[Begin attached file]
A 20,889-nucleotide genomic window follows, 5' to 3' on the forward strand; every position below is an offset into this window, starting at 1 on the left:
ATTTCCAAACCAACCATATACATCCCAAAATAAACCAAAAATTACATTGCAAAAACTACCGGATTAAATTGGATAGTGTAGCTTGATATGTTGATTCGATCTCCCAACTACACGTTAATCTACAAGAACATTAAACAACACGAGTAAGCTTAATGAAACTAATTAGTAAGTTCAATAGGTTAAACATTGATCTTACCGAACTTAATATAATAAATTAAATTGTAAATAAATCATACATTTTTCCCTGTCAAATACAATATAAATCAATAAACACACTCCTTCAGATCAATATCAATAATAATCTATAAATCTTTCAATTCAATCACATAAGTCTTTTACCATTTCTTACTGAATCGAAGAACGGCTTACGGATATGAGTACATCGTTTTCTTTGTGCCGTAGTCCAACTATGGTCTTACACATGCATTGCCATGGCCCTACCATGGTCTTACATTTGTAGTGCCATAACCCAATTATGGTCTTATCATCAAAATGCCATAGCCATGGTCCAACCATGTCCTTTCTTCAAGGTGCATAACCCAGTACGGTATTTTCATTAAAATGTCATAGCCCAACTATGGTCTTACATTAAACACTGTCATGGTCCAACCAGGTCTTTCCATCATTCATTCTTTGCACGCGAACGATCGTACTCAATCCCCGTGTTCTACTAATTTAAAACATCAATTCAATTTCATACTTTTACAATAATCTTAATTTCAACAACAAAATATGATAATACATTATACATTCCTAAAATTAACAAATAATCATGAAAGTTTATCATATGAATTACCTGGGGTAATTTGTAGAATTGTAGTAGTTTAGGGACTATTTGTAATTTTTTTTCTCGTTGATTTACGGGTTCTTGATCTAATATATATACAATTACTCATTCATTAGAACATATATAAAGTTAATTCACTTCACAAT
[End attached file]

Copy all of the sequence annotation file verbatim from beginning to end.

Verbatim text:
A 20,889-nucleotide genomic window follows, 5' to 3' on the forward strand; every position below is an offset into this window, starting at 1 on the left:
ATTTCCAAACCAACCATATACATCCCAAAATAAACCAAAAATTACATTGCAAAAACTACCGGATTAAATTGGATAGTGTAGCTTGATATGTTGATTCGATCTCCCAACTACACGTTAATCTACAAGAACATTAAACAACACGAGTAAGCTTAATGAAACTAATTAGTAAGTTCAATAGGTTAAACATTGATCTTACCGAACTTAATATAATAAATTAAATTGTAAATAAATCATACATTTTTCCCTGTCAAATACAATATAAATCAATAAACACACTCCTTCAGATCAATATCAATAATAATCTATAAATCTTTCAATTCAATCACATAAGTCTTTTACCATTTCTTACTGAATCGAAGAACGGCTTACGGATATGAGTACATCGTTTTCTTTGTGCCGTAGTCCAACTATGGTCTTACACATGCATTGCCATGGCCCTACCATGGTCTTACATTTGTAGTGCCATAACCCAATTATGGTCTTATCATCAAAATGCCATAGCCATGGTCCAACCATGTCCTTTCTTCAAGGTGCATAACCCAGTACGGTATTTTCATTAAAATGTCATAGCCCAACTATGGTCTTACATTAAACACTGTCATGGTCCAACCAGGTCTTTCCATCATTCATTCTTTGCACGCGAACGATCGTACTCAATCCCCGTGTTCTACTAATTTAAAACATCAATTCAATTTCATACTTTTACAATAATCTTAATTTCAACAACAAAATATGATAATACATTATACATTCCTAAAATTAACAAATAATCATGAAAGTTTATCATATGAATTACCTGGGGTAATTTGTAGAATTGTAGTAGTTTAGGGACTATTTGTAATTTTTTTTCTCGTTGATTTACGGGTTCTTGATCTAATATATATACAATTACTCATTCATTAGAACATATATAAAGTTAATTCACTTCACAAT